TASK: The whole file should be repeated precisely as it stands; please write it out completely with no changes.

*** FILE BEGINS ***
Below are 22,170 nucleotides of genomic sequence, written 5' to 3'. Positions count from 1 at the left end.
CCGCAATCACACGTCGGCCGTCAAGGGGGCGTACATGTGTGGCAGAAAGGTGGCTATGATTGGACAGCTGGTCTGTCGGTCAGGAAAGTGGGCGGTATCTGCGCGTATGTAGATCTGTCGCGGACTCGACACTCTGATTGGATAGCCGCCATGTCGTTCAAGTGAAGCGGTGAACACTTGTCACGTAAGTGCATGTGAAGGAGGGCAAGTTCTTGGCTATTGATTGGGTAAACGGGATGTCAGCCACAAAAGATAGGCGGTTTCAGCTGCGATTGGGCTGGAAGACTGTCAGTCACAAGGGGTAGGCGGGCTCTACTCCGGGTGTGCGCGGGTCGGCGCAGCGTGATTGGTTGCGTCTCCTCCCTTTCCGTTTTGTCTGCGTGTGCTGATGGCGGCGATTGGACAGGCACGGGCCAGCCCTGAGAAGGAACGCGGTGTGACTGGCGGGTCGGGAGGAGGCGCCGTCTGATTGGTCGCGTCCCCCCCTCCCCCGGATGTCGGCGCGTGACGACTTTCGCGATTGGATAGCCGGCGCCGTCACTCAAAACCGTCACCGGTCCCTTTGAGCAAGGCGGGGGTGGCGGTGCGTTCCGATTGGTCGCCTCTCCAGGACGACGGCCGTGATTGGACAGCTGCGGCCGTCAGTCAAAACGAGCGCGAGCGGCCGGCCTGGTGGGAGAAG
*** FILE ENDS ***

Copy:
Below are 22,170 nucleotides of genomic sequence, written 5' to 3'. Positions count from 1 at the left end.
CCGCAATCACACGTCGGCCGTCAAGGGGGCGTACATGTGTGGCAGAAAGGTGGCTATGATTGGACAGCTGGTCTGTCGGTCAGGAAAGTGGGCGGTATCTGCGCGTATGTAGATCTGTCGCGGACTCGACACTCTGATTGGATAGCCGCCATGTCGTTCAAGTGAAGCGGTGAACACTTGTCACGTAAGTGCATGTGAAGGAGGGCAAGTTCTTGGCTATTGATTGGGTAAACGGGATGTCAGCCACAAAAGATAGGCGGTTTCAGCTGCGATTGGGCTGGAAGACTGTCAGTCACAAGGGGTAGGCGGGCTCTACTCCGGGTGTGCGCGGGTCGGCGCAGCGTGATTGGTTGCGTCTCCTCCCTTTCCGTTTTGTCTGCGTGTGCTGATGGCGGCGATTGGACAGGCACGGGCCAGCCCTGAGAAGGAACGCGGTGTGACTGGCGGGTCGGGAGGAGGCGCCGTCTGATTGGTCGCGTCCCCCCCTCCCCCGGATGTCGGCGCGTGACGACTTTCGCGATTGGATAGCCGGCGCCGTCACTCAAAACCGTCACCGGTCCCTTTGAGCAAGGCGGGGGTGGCGGTGCGTTCCGATTGGTCGCCTCTCCAGGACGACGGCCGTGATTGGACAGCTGCGGCCGTCAGTCAAAACGAGCGCGAGCGGCCGGCCTGGTGGGAGAAG